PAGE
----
Clallam County considers officials’ salaries

Clallam County elected official salaries are in line with other counties, commissioners were told, but they are considering revising the figure upon which salary increases are calculated to include non-medical benefit costs to the county and revisiting it every two or so years so the total cost can be tracked more easily.

The county commissioners on May 1 reviewed a proposed resolution and plan to look at a revised version at their next regular meeting, set for 10 a.m. Tuesday, May 9, in the commissioners’ meeting room (Room 160) at Clallam County Courthouse, 223 E. Fourth St., Port Angeles.

Commissioner Randy Johnson said the resolution should include both salaries and benefits to reflect total cost to the county. Human resources deputy director Tom Reyes said the resolution would focus on total compensation.

Brenda Wenzl, a human resources analyst, told commissioners that Clallam is in alignment with other counties, with one county setting salaries at 51 percent of that of the Superior Court judge, and several less, with many at 46 percent and one at 43 percent.

It had been five years since salaries had been raised, according to prosecuting attorney Mark Nichols.

“If the goal is to stay current and competitive, this should be reviewed regularly,” he said. “Different counties do it differently.”

The commissioners are authorized to establish the salaries for elected officials except for District Court and Superior Court judges, whose salaries are set by the Washington Citizens’ Commission on Salaries for Elected Officials. The commission was established with a constitutional amendment (House Joint Resolution 49) approved by the voters on Nov. 4, 1986.

“We should have realistic standards to reflect the duties and attract and retain people,” Nichols said. “The citizen commission has no oversight of benefits. That’s the commissioners.”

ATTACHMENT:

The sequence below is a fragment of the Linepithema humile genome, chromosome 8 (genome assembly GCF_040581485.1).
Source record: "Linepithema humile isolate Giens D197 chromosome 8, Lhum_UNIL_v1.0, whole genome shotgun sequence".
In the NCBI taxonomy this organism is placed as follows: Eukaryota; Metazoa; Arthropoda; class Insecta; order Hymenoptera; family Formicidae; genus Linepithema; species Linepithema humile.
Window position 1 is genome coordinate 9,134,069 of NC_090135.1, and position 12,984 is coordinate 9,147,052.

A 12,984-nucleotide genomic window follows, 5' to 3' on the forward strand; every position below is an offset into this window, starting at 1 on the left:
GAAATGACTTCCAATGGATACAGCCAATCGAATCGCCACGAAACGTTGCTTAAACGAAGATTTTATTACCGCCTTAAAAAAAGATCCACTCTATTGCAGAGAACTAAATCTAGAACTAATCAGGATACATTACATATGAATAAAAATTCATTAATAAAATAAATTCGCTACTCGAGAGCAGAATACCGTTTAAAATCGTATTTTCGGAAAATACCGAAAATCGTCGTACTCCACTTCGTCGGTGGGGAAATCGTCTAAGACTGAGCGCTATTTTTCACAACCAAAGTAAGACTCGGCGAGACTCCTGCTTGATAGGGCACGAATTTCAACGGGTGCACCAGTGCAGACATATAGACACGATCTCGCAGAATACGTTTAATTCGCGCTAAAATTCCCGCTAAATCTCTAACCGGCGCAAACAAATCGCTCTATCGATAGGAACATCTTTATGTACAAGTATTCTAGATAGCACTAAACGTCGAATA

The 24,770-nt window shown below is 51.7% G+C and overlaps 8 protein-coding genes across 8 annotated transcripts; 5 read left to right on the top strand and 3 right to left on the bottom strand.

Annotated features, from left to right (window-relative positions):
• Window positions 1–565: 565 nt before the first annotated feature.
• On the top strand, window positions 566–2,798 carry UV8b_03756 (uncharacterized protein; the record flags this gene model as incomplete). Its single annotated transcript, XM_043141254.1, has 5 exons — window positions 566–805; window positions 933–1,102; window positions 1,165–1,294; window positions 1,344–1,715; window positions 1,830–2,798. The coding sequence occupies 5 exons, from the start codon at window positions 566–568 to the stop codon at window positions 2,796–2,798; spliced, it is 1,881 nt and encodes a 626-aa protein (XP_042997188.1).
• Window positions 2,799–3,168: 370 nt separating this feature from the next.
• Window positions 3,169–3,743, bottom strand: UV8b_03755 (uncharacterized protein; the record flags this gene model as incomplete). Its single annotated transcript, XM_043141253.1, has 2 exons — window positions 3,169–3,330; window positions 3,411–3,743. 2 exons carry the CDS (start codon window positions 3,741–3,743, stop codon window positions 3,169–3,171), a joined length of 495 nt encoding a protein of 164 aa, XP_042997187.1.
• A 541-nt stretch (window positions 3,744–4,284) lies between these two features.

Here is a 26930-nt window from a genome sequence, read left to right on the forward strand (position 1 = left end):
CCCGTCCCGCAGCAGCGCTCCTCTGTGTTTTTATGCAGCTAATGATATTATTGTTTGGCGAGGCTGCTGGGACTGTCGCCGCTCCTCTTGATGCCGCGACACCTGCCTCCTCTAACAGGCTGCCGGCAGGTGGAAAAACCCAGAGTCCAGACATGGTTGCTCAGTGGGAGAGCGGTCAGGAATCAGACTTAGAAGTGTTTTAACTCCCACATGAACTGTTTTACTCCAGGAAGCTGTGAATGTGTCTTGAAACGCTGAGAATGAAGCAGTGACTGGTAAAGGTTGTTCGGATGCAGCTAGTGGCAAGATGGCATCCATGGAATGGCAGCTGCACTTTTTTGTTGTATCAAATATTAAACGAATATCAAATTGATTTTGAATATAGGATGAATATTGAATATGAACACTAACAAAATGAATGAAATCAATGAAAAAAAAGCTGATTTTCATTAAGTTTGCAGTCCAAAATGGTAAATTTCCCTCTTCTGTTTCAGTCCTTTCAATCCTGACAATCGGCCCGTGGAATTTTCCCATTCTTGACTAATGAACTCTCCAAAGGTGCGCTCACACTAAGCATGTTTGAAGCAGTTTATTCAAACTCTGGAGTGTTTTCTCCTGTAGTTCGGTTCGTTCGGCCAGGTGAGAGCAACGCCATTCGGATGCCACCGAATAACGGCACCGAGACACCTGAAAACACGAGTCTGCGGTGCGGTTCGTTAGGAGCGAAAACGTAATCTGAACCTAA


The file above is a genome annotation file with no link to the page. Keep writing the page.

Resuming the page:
Commissioner Mark Ozias said it was important that the county have competitive salaries for elected officials, and commissioner Mike French said the county should ensure people are compensated fairly.

The revised resolution would cover compensation for the assessor, auditor, county commissioners, community development director, prosecuting attorney, sheriff and treasurer.

The increase from 50 percent to 55 percent of the judge’s salary for most positions was to account for benefits.

The state and county split the cost of the salaries of Superior Court judges and the prosecuting attorney. The county pays all of District Court judges’ salaries, according to a staff memo.

In the revised resolution, compensation for the assessor, auditor, commissioners, community development director and treasurer would be set at 55 percent of a superior court judge’s salary, which will be $217,391 as of July 1.

The staff memo included benefits in addition to salary, so it did not have salary amounts outlined.

The compensation for the prosecuting attorney would be set at 95 percent of a superior court judge’s salary. It is now set at 89 percent.

The increase to 95 percent for the prosecuting attorney was to recognize the position’s duties and qualifications as similar to those of a superior court judge, according to Wenzl.

The compensation for the sheriff would be set at 72 percent of a superior court judge’s salary.

Increases would be on the same schedule that a citizens’ commission has set for superior court judges, with the exception of the commissioners’ raises.

A county commissioner’s salary can’t be increased or decreased after an election or during the person’s term of office.

Salary increases would take effect on Jan. 1, 2024, for District 1 (Sequim area, currently held by Ozias), Jan. 1, 2025, for District 2 (Port Angeles area, currently held by Johnson) and Jan. 1, 2027, for District 3 (West End, currently held by French).